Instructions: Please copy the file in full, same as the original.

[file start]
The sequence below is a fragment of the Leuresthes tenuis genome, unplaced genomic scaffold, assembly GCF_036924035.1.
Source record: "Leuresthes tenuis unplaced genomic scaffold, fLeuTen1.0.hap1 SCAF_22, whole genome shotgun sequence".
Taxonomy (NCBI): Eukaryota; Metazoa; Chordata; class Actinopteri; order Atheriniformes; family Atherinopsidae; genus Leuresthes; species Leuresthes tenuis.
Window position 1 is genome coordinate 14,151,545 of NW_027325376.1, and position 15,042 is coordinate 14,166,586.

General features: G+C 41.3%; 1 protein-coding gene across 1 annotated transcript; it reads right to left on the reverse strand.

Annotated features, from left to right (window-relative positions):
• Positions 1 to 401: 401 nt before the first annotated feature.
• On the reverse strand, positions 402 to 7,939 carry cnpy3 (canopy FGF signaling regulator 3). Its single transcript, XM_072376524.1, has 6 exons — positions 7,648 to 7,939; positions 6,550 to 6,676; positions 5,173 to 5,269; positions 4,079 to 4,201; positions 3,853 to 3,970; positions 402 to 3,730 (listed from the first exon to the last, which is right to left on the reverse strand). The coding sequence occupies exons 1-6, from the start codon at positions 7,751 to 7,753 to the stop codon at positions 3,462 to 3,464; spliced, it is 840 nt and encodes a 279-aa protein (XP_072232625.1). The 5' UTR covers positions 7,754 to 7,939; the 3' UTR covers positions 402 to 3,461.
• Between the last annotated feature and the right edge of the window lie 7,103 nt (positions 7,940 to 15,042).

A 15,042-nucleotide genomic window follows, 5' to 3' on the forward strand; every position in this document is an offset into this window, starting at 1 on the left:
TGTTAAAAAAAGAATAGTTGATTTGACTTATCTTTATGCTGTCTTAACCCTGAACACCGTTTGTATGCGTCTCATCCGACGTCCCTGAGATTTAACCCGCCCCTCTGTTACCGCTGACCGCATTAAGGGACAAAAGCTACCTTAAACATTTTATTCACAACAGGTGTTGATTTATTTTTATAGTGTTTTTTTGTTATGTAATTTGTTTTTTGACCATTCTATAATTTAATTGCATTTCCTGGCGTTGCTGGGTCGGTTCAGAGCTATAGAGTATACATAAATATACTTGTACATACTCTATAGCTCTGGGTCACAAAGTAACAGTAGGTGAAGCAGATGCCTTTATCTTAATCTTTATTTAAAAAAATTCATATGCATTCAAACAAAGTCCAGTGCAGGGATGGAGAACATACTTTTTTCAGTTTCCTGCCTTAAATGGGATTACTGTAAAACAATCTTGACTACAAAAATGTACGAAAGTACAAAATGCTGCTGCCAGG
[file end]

The sequence below is a fragment of the Leuresthes tenuis genome, unplaced genomic scaffold, assembly GCF_036924035.1.
Source record: "Leuresthes tenuis unplaced genomic scaffold, fLeuTen1.0.hap1 SCAF_22, whole genome shotgun sequence".
Taxonomy (NCBI): Eukaryota; Metazoa; Chordata; class Actinopteri; order Atheriniformes; family Atherinopsidae; genus Leuresthes; species Leuresthes tenuis.
Window position 1 is genome coordinate 14,151,545 of NW_027325376.1, and position 15,042 is coordinate 14,166,586.

General features: G+C 41.3%; 1 protein-coding gene across 1 annotated transcript; it reads right to left on the reverse strand.

Annotated features, from left to right (window-relative positions):
• Positions 1 to 401: 401 nt before the first annotated feature.
• On the reverse strand, positions 402 to 7,939 carry cnpy3 (canopy FGF signaling regulator 3). Its single transcript, XM_072376524.1, has 6 exons — positions 7,648 to 7,939; positions 6,550 to 6,676; positions 5,173 to 5,269; positions 4,079 to 4,201; positions 3,853 to 3,970; positions 402 to 3,730 (listed from the first exon to the last, which is right to left on the reverse strand). The coding sequence occupies exons 1-6, from the start codon at positions 7,751 to 7,753 to the stop codon at positions 3,462 to 3,464; spliced, it is 840 nt and encodes a 279-aa protein (XP_072232625.1). The 5' UTR covers positions 7,754 to 7,939; the 3' UTR covers positions 402 to 3,461.
• Between the last annotated feature and the right edge of the window lie 7,103 nt (positions 7,940 to 15,042).

A 15,042-nucleotide genomic window follows, 5' to 3' on the forward strand; every position in this document is an offset into this window, starting at 1 on the left:
TGTTAAAAAAAGAATAGTTGATTTGACTTATCTTTATGCTGTCTTAACCCTGAACACCGTTTGTATGCGTCTCATCCGACGTCCCTGAGATTTAACCCGCCCCTCTGTTACCGCTGACCGCATTAAGGGACAAAAGCTACCTTAAACATTTTATTCACAACAGGTGTTGATTTATTTTTATAGTGTTTTTTTGTTATGTAATTTGTTTTTTGACCATTCTATAATTTAATTGCATTTCCTGGCGTTGCTGGGTCGGTTCAGAGCTATAGAGTATACATAAATATACTTGTACATACTCTATAGCTCTGGGTCACAAAGTAACAGTAGGTGAAGCAGATGCCTTTATCTTAATCTTTATTTAAAAAAATTCATATGCATTCAAACAAAGTCCAGTGCAGGGATGGAGAACATACTTTTTTCAGTTTCCTGCCTTAAATGGGATTACTGTAAAACAATCTTGACTACAAAAATGTACGAAAGTACAAAATGCTGCTGCCAGG